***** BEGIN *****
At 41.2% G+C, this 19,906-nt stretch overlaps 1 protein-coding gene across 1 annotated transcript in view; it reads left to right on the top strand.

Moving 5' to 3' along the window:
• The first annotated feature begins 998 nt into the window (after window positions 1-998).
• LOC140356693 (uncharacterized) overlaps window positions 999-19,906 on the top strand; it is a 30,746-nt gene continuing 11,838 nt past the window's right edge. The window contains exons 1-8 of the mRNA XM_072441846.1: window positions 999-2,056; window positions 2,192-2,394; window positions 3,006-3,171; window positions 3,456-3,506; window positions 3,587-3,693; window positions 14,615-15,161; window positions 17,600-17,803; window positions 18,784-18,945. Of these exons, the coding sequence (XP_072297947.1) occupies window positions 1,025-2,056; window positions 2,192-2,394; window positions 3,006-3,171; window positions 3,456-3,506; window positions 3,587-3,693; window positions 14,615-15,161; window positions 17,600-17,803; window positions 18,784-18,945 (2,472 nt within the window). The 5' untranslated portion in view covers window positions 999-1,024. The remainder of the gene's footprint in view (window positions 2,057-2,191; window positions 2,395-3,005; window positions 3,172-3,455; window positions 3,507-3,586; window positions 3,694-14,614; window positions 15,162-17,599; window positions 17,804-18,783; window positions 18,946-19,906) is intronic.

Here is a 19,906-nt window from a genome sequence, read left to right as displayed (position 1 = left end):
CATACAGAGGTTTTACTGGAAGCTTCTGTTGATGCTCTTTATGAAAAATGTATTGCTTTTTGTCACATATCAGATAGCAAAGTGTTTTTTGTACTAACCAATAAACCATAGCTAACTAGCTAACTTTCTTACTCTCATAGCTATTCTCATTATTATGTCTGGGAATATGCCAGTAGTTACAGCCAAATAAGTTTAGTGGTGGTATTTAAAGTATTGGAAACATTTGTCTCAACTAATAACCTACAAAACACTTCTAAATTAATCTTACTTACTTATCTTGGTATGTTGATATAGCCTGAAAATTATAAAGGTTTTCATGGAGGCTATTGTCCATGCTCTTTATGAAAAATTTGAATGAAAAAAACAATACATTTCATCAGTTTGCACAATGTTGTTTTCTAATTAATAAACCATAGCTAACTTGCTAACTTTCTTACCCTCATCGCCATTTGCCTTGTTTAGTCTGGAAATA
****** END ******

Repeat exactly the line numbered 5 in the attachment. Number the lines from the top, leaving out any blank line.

Here is a 19,906-nt window from a genome sequence, read left to right as displayed (position 1 = left end):